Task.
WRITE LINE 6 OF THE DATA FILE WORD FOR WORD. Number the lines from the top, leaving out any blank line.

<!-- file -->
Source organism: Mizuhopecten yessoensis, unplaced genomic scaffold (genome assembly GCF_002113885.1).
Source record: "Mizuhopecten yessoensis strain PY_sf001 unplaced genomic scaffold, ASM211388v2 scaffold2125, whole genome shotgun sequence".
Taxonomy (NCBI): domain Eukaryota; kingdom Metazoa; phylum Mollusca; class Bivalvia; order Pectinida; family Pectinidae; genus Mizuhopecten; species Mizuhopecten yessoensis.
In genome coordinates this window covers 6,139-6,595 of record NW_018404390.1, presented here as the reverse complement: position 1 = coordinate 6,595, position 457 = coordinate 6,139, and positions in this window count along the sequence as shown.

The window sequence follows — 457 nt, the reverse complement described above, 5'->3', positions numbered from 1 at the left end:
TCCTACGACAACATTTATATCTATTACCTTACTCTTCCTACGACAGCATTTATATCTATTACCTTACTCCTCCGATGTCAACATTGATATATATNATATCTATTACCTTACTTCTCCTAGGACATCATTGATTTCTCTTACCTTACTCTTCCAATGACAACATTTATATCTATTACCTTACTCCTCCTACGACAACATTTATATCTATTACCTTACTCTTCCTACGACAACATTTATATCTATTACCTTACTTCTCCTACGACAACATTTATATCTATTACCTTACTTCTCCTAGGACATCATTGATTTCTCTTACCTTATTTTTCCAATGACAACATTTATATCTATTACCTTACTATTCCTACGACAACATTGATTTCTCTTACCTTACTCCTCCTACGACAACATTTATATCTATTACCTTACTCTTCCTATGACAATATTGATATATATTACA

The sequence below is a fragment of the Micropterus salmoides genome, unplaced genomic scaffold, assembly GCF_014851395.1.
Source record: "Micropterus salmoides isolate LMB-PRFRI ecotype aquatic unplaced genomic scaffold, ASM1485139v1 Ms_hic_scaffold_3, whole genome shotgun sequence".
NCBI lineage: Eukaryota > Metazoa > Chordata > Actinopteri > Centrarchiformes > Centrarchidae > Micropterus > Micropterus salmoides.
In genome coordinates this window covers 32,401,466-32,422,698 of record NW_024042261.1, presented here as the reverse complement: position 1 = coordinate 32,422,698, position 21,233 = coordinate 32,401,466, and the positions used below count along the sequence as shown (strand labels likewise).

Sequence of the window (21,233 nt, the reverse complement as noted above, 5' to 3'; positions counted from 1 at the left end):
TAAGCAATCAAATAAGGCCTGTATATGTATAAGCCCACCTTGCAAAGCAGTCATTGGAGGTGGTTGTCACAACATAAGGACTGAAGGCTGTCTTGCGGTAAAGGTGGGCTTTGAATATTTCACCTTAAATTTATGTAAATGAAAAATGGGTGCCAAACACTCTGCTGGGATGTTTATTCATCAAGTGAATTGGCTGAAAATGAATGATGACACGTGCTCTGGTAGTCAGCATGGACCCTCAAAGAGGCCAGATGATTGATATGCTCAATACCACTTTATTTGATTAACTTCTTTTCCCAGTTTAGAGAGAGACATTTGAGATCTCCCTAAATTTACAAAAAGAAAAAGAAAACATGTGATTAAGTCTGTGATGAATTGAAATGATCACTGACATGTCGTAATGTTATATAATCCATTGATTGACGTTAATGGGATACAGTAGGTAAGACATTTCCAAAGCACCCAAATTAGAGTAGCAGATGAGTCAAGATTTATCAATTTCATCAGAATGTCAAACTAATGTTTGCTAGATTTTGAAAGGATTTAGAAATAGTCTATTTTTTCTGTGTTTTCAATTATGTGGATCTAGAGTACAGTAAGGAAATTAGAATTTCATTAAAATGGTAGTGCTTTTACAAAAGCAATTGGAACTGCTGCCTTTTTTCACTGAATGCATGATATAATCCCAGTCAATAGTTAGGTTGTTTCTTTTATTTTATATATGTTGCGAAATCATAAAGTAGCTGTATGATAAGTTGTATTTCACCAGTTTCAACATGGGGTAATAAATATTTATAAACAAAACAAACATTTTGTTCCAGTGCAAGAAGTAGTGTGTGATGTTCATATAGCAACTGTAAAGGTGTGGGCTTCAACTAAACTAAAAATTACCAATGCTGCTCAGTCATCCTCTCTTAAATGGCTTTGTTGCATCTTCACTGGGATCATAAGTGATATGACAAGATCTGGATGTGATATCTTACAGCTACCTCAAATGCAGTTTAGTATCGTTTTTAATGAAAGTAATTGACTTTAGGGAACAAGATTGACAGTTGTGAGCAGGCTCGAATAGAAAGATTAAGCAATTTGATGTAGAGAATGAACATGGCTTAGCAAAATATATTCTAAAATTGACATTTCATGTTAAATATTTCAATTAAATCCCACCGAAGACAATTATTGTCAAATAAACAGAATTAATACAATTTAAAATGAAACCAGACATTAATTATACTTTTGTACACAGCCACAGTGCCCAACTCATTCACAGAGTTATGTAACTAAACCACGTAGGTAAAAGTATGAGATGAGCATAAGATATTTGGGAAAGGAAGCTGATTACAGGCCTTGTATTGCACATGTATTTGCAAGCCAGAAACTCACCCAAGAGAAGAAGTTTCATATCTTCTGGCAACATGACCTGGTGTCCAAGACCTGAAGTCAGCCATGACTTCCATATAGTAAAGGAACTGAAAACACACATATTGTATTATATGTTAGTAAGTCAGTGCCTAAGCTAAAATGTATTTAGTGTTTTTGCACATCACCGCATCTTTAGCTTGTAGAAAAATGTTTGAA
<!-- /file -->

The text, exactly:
TCCTACGACAACATTTATATCTATTACCTTACTCTTCCTACGACAGCATTTATATCTATTACCTTACTCCTCCGATGTCAACATTGATATATATNATATCTATTACCTTACTTCTCCTAGGACATCATTGATTTCTCTTACCTTACTCTTCCAATGACAACATTTATATCTATTACCTTACTCCTCCTACGACAACATTTATATCTATTACCTTACTCTTCCTACGACAACATTTATATCTATTACCTTACTTCTCCTACGACAACATTTATATCTATTACCTTACTTCTCCTAGGACATCATTGATTTCTCTTACCTTATTTTTCCAATGACAACATTTATATCTATTACCTTACTATTCCTACGACAACATTGATTTCTCTTACCTTACTCCTCCTACGACAACATTTATATCTATTACCTTACTCTTCCTATGACAATATTGATATATATTACA